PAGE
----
It’s a shame that Kelly Martin and Jimmy Wales couldn’t bother to try to engage with me or offer any feedback to my comments, preferring instead to present me to the large number of WikiEN-l readers as someone who ‘is fond of talking out of his ass’ and a bad journalist. I can take it – I wouldn’t be engaging in a public forum if I couldn’t – but I’m sure that there are a lot of people who would be intimidated by such comments, or by the direct and unsubstantiated criticism from a major figure, and who might think twice about offering even helpful criticism in future.
Fortunately I don’t care what Wales thinks of me. Last time we met, at the World Summit on the Information Society in Tunisia, he was happy to accept a drink from me at the Global Voices party, and keen to hear about the just-announced plans for the $100 laptop. He clearly liked the idea of putting Wikipedia on the laptop which I suggested to him at that party, and he seemed to like me. It seems that he didn’t know that I’d much rather write what I think than be friends with anyone.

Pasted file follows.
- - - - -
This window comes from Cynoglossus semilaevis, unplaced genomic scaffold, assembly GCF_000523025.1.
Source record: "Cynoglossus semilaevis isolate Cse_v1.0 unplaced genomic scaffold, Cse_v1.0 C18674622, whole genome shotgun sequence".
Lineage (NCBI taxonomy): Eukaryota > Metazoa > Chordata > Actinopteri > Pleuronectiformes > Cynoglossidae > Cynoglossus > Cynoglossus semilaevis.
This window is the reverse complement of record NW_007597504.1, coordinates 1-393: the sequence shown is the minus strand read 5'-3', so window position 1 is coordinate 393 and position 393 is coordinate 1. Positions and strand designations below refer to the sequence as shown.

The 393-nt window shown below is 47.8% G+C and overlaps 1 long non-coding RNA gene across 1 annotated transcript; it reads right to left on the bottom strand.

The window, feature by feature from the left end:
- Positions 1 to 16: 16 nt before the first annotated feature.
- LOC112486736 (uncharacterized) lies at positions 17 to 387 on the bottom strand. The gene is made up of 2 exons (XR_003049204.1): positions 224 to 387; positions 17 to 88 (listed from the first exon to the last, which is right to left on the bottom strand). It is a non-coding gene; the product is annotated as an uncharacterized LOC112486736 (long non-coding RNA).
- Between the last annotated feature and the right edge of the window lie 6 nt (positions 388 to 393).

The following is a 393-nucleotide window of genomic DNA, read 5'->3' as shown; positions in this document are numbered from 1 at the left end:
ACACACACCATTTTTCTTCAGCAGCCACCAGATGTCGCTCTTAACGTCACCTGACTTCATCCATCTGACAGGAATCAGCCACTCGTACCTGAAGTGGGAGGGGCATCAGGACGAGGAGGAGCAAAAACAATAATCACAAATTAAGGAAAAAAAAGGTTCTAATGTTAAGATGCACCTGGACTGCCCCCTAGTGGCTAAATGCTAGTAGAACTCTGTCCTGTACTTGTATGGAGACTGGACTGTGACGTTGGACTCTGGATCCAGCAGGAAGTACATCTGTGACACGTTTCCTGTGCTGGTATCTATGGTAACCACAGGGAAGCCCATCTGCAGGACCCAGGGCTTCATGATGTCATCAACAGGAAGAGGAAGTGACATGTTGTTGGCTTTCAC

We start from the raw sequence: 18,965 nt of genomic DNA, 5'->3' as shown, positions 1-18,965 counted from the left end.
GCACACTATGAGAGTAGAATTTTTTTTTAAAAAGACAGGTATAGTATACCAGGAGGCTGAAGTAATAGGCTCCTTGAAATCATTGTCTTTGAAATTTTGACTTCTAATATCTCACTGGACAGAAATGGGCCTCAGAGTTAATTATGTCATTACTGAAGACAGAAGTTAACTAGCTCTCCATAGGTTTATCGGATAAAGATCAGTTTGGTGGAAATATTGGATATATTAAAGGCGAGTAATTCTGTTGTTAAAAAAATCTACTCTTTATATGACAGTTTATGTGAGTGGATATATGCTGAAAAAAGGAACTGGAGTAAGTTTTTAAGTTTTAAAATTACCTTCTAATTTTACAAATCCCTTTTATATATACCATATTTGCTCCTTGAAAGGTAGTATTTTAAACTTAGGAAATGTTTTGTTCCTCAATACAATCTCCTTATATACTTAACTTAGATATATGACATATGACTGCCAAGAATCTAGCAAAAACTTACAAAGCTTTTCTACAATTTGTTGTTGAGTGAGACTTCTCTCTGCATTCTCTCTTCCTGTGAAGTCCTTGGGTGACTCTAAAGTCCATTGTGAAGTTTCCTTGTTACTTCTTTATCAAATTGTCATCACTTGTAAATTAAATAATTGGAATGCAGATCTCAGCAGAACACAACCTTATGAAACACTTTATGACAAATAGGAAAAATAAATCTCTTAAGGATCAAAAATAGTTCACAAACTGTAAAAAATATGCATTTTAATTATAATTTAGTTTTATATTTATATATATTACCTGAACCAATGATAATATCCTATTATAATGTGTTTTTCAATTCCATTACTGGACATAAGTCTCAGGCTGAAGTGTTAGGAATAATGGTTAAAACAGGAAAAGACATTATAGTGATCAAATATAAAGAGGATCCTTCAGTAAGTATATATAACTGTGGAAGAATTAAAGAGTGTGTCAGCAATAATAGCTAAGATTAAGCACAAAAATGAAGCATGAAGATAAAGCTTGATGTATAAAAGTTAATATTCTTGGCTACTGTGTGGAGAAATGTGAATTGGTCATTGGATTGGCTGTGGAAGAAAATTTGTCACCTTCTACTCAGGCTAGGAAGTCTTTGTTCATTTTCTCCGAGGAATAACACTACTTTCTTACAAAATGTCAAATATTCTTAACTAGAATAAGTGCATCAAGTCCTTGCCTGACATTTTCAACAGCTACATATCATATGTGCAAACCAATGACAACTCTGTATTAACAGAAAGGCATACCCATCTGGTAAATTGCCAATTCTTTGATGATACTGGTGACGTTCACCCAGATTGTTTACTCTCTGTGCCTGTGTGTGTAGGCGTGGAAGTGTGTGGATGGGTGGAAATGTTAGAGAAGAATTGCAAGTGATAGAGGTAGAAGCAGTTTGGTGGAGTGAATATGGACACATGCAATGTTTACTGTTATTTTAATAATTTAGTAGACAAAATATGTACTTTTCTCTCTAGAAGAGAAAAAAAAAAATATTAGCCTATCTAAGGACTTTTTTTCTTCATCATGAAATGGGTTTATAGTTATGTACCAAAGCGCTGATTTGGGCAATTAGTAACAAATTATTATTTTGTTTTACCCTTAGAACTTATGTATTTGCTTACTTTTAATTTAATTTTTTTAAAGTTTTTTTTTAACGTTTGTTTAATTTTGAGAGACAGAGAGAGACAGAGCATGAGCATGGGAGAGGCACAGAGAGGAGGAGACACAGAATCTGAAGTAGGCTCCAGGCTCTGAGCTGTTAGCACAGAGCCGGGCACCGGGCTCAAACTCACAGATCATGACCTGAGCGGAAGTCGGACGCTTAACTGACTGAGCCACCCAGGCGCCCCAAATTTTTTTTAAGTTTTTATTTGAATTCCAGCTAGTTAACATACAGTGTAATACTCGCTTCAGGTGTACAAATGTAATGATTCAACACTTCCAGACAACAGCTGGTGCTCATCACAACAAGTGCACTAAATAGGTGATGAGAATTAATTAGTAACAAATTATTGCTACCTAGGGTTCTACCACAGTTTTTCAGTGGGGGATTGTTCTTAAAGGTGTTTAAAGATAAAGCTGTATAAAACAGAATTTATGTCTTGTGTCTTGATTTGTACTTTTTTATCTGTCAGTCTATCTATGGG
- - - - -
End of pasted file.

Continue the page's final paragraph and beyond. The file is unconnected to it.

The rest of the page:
After all, I’m a hack – it’s what we do.

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7 Responses to Speaking Truthiness to Wikiality

  1. Amgine says:

    As someone who is regularly misquoted, or quoted out of context, and interacting with journalists on a daily basis… Thanks Bill. I do appreciate your concerns-I have them myself-but even more I appreciate your effort to understand what’s going on and to speak your mind about it.

    That’s the wiki model, in a nutshell.

    Amgine

  2. Dave Connell says:

    Hi Bill

    I just discovered your blog site through the bbc site. I’ve found your articles entertaining, open-minded, informative and thought-provoking. Keep up the good work!

    It’s a shame that people running a organisation like Wikipedia should be so rude, arrogant and insulting. I commend your gracious reply.

    When people react by personal attacks, my natural reaction is think that they’re creating a smoke screen to hide the truth. Certainly some of the Wikipedia adminstrators appear to have a personal agenda :